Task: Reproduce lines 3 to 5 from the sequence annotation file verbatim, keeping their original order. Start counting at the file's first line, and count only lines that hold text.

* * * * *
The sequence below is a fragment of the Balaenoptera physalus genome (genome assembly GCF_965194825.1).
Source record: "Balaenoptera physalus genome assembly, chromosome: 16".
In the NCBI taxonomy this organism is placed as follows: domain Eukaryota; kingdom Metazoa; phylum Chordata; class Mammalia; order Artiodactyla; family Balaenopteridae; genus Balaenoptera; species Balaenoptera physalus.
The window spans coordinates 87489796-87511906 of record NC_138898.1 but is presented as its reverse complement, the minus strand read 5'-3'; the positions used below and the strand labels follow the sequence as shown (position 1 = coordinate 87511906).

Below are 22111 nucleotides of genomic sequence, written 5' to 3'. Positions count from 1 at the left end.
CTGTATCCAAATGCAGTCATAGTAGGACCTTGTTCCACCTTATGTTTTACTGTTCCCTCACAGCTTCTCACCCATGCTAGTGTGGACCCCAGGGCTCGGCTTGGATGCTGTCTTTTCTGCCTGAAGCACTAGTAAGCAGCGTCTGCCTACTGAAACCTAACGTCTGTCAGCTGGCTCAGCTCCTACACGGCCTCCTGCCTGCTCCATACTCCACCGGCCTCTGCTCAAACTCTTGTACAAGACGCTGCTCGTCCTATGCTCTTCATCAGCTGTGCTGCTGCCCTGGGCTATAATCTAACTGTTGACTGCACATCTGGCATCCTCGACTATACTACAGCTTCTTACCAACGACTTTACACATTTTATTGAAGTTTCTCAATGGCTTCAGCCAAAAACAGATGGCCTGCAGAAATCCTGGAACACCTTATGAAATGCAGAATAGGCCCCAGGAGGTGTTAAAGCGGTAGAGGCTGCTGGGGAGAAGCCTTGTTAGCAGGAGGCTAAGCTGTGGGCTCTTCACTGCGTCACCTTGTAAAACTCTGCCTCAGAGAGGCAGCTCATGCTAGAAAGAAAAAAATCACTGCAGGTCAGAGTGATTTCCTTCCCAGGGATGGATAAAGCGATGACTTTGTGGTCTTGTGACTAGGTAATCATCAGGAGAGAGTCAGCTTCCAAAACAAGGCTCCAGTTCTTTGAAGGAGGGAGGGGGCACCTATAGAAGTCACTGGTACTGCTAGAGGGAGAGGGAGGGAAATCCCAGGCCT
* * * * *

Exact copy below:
In the NCBI taxonomy this organism is placed as follows: domain Eukaryota; kingdom Metazoa; phylum Chordata; class Mammalia; order Artiodactyla; family Balaenopteridae; genus Balaenoptera; species Balaenoptera physalus.
The window spans coordinates 87489796-87511906 of record NC_138898.1 but is presented as its reverse complement, the minus strand read 5'-3'; the positions used below and the strand labels follow the sequence as shown (position 1 = coordinate 87511906).

Below are 22111 nucleotides of genomic sequence, written 5' to 3'. Positions count from 1 at the left end.